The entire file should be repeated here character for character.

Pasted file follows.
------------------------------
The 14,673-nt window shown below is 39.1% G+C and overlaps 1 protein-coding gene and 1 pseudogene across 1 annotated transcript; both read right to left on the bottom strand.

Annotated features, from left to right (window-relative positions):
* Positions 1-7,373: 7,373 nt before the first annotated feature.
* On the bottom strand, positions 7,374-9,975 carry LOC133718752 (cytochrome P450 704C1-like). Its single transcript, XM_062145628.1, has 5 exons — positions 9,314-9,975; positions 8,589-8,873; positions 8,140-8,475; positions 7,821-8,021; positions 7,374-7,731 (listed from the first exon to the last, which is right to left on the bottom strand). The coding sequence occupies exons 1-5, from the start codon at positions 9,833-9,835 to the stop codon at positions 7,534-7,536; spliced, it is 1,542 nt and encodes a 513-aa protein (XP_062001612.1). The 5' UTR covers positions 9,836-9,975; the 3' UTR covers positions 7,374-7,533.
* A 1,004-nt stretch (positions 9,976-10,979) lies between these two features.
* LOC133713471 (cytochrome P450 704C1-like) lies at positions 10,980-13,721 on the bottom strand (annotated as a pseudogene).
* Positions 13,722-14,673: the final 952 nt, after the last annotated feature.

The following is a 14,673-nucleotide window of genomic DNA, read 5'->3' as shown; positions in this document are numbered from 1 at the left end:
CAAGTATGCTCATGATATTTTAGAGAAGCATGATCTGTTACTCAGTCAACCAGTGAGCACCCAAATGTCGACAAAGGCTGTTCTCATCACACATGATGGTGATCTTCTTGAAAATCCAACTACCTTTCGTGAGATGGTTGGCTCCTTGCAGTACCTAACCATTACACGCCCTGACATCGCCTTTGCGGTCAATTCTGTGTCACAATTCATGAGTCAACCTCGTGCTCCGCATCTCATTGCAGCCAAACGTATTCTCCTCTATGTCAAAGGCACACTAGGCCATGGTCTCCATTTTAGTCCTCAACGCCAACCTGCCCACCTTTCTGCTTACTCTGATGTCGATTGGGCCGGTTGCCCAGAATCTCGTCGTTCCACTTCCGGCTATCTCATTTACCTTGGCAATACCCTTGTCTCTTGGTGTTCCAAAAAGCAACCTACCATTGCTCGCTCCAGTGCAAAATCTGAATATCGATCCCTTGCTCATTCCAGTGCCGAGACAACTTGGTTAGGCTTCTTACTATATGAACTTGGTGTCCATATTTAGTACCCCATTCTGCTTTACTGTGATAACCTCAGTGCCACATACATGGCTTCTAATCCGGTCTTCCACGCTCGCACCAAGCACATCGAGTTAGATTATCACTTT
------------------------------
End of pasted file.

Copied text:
The 14,673-nt window shown below is 39.1% G+C and overlaps 1 protein-coding gene and 1 pseudogene across 1 annotated transcript; both read right to left on the bottom strand.

Annotated features, from left to right (window-relative positions):
* Positions 1-7,373: 7,373 nt before the first annotated feature.
* On the bottom strand, positions 7,374-9,975 carry LOC133718752 (cytochrome P450 704C1-like). Its single transcript, XM_062145628.1, has 5 exons — positions 9,314-9,975; positions 8,589-8,873; positions 8,140-8,475; positions 7,821-8,021; positions 7,374-7,731 (listed from the first exon to the last, which is right to left on the bottom strand). The coding sequence occupies exons 1-5, from the start codon at positions 9,833-9,835 to the stop codon at positions 7,534-7,536; spliced, it is 1,542 nt and encodes a 513-aa protein (XP_062001612.1). The 5' UTR covers positions 9,836-9,975; the 3' UTR covers positions 7,374-7,533.
* A 1,004-nt stretch (positions 9,976-10,979) lies between these two features.
* LOC133713471 (cytochrome P450 704C1-like) lies at positions 10,980-13,721 on the bottom strand (annotated as a pseudogene).
* Positions 13,722-14,673: the final 952 nt, after the last annotated feature.

The following is a 14,673-nucleotide window of genomic DNA, read 5'->3' as shown; positions in this document are numbered from 1 at the left end:
CAAGTATGCTCATGATATTTTAGAGAAGCATGATCTGTTACTCAGTCAACCAGTGAGCACCCAAATGTCGACAAAGGCTGTTCTCATCACACATGATGGTGATCTTCTTGAAAATCCAACTACCTTTCGTGAGATGGTTGGCTCCTTGCAGTACCTAACCATTACACGCCCTGACATCGCCTTTGCGGTCAATTCTGTGTCACAATTCATGAGTCAACCTCGTGCTCCGCATCTCATTGCAGCCAAACGTATTCTCCTCTATGTCAAAGGCACACTAGGCCATGGTCTCCATTTTAGTCCTCAACGCCAACCTGCCCACCTTTCTGCTTACTCTGATGTCGATTGGGCCGGTTGCCCAGAATCTCGTCGTTCCACTTCCGGCTATCTCATTTACCTTGGCAATACCCTTGTCTCTTGGTGTTCCAAAAAGCAACCTACCATTGCTCGCTCCAGTGCAAAATCTGAATATCGATCCCTTGCTCATTCCAGTGCCGAGACAACTTGGTTAGGCTTCTTACTATATGAACTTGGTGTCCATATTTAGTACCCCATTCTGCTTTACTGTGATAACCTCAGTGCCACATACATGGCTTCTAATCCGGTCTTCCACGCTCGCACCAAGCACATCGAGTTAGATTATCACTTT